Well that part didn’t change.

But around that same time, Singapore’s National Library Board decided to pull and pulp three children’s books that they deemed inappropriate for children. Why? Surprise! They’re about alternative kinds of families. (One of the books was the oft-banned And Tango Makes Three about two male penguins who raise a chick at the Central Park Zoo.) Singapore’s not into alternative kinds of families.

Still waiting for the good news?

Here is it: When you ban books, you don’t just piss off the people the books are about. You also piss off writers, readers, and other proponents of literary freedom. The NLB’s actions sparked quite a lot of backlash from Asia’s literary community, some of which hadn’t really seen LGBTQ struggles as their problem before this. Way to go, NLB!

In the midst of this controversy, I attended the Asia Pacific Writers & Translators Association conference, which was in Singapore this year. And there was a great deal of discussion and outrage about “the penguin in the room.” But it was mostly abstract or narrowly focused on book-banning without much comment on the larger issues facing LGBTQ people in Singapore or elsewhere in Asia.

So following the keynote on the first day, I stood up and introduced myself as a real live gay person living in Singapore and quickly summarized some of the broader struggles of being LGBTQ in this country (at least as an expat, since that’s all I can speak to), including the difficulty E and I have had finding a doctor who will work with us.

The response was amazing. Lots and lots of people came up and chatted with me over the next three days. I spoke to queer Singaporeans living here and abroad, other queer expats living in Asia, parents of queer people, and others who just wanted to express their support or thank me for putting a face to the issue. And it didn’t stop there. No less than four people brought me contact details for doctors in Singapore who would see us. One writer handed me a printout of the webpage for her brother-in-law’s practice and told me she’d already asked him. Another writer based in Bangkok volunteered to come to our clinic for the insemination and translate for us.

Such lovely, generous people! And a good reminder that, while much of Singapore is conservative and genuinely homophobic, queer folks have a lot of allies here, too.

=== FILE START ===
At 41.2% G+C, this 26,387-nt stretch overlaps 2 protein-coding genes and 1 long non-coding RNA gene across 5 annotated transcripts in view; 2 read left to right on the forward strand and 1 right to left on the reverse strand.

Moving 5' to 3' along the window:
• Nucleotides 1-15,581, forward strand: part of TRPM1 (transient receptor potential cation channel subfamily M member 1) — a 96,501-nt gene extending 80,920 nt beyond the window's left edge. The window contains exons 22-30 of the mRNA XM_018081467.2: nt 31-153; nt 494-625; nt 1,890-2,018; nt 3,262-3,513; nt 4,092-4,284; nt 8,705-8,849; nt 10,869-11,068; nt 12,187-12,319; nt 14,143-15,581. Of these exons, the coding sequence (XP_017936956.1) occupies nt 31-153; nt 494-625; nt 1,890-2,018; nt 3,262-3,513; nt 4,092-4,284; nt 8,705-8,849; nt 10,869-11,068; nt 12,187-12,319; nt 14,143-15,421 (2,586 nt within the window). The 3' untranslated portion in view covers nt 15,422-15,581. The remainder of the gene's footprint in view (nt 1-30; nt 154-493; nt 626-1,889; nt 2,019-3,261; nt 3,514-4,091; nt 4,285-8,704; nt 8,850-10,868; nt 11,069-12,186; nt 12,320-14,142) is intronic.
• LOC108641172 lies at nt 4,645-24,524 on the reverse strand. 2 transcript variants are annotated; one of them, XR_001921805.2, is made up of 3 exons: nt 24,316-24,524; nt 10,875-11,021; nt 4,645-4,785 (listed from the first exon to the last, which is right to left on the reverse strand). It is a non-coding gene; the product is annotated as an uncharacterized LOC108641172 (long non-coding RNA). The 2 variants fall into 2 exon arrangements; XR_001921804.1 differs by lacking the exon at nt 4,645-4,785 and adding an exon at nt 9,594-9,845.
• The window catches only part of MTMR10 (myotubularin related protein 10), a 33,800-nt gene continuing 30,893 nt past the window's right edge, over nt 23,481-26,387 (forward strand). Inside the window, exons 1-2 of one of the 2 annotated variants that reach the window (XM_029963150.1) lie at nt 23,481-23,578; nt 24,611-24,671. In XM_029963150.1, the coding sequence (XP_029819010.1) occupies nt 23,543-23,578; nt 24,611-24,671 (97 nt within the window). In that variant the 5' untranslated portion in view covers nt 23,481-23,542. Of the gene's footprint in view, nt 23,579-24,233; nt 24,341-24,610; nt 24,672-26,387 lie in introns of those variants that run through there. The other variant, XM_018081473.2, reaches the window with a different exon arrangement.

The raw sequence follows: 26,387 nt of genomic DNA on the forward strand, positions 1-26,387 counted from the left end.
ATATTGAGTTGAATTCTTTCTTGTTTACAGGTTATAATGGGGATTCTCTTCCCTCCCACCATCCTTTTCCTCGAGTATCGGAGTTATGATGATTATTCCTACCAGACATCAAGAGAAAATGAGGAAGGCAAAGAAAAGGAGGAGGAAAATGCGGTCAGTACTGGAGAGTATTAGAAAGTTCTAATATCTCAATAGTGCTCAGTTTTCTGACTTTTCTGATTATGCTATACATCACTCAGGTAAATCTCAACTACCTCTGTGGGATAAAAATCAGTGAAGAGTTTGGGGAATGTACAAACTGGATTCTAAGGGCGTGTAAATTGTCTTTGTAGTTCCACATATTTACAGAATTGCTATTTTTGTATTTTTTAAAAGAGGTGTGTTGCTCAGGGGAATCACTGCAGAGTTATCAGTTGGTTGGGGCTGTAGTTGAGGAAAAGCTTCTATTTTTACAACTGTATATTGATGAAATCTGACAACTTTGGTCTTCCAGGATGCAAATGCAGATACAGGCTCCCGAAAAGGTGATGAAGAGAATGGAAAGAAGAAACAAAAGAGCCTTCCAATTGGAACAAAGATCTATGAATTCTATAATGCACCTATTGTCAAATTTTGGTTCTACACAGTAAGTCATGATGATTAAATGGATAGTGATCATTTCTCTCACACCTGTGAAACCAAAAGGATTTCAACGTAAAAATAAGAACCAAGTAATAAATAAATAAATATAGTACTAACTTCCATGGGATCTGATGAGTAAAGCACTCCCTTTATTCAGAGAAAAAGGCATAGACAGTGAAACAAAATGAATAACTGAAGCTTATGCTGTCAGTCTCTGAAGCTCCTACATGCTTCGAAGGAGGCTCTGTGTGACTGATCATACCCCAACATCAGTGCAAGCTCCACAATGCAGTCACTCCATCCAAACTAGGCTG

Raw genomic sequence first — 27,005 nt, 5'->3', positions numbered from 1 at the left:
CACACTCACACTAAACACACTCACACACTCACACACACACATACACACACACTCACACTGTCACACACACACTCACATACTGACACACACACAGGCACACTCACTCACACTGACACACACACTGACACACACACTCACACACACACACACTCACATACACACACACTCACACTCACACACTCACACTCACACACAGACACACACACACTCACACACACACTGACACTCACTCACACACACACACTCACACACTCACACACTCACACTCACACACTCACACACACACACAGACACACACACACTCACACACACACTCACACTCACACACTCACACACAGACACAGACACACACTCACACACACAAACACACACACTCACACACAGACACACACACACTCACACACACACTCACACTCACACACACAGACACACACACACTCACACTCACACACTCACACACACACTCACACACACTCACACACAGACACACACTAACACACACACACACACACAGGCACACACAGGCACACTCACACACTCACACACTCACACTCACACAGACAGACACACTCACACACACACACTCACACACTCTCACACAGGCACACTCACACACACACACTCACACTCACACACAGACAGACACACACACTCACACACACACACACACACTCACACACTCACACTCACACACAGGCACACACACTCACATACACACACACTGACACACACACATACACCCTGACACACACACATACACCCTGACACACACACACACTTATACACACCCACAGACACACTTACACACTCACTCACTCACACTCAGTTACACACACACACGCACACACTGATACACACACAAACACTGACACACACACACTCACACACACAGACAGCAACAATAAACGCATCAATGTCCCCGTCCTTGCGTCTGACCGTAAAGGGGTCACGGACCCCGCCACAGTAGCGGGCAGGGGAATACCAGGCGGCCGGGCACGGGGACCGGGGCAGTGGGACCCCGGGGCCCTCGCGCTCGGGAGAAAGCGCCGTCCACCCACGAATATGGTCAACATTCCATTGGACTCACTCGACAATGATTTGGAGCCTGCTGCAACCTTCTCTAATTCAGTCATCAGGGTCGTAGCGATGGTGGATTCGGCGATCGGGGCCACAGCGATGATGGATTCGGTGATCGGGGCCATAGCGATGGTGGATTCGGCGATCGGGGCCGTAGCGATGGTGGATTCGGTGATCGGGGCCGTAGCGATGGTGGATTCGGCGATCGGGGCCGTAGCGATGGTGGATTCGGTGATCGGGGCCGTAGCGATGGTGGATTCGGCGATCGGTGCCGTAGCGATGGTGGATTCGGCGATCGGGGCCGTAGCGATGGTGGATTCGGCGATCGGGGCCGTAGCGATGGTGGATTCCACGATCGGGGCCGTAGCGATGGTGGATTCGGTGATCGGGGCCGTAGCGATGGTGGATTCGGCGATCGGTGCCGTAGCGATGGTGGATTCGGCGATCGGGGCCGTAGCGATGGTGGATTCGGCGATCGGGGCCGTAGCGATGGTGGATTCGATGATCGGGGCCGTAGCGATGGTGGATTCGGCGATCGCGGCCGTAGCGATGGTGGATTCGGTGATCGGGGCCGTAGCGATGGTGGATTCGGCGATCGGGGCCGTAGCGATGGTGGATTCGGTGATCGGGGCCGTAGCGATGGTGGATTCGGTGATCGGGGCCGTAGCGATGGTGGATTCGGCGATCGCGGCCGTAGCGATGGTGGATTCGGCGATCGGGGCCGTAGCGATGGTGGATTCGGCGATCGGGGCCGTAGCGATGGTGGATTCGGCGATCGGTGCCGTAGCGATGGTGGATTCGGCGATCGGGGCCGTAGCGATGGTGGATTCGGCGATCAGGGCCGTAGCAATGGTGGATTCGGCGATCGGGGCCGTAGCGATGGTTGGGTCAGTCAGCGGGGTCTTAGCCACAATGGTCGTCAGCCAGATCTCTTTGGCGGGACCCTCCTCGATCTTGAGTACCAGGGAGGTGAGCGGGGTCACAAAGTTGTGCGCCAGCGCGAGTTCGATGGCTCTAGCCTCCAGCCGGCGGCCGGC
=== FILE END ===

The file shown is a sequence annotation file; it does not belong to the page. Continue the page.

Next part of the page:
As for the racy kids’ books, in the end, one was pulped (destroyed!) and two were moved to the adult section. Because penguins are scary.


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The way it felt to be so small

With great anticipation, H and I headed to Dr. T’s office today. We navigated the sea of pregnant and formerly pregnant mothers and their children, husbands, and mothers. They gave us a tiny, pink appointment book – a place to track my visits and plot my weight as I grow and release a tiny human. We took a seat and browsed through magazines for the medical centre that offered advice on surviving the “confinement period” (many new Chinese mothers stay inside with their newborn for the first 30 days) and dispelled purportedly common myths like that eating mutton will give your child epilepsy. A nurse called my name, and we moved closer to the front of the long, narrow room. She asked my height, my last period. She whispered in my ear “do you have inverted nipples?” Precise and discreet.

An hour later, we sat down with the doctor. He was warm, professional, and he walked us step by step through the process of prepping me for IUI in Bangkok – detailing the required scans and the necessary information we need to provide. Should things go well, would he be willing to deliver our baby? Many places we called so far had said no. He paused, and he said he’d be open to it, though he’d never done it before for a same-sex couple. We smiled, laughed – it was our first time too.

We paid our $128 bill for the consultation. The nurse pulled me aside, and asked me quietly, “Do you need any home ovulation kits? I have extra. “ She has a Thai friend who has undergone IUI there, and she offered to put me in touch with her. I wanted to cry.

Dr. T called two hours later. He had thought on it and prayed on it. He couldn’t help with the delivery; it wasn’t in his beliefs. He was very sorry. I asked whether he could at least help with what we had discussed – providing a routine ultrasound and a few blood test. He apologized. He was very sorry. He offered a refund.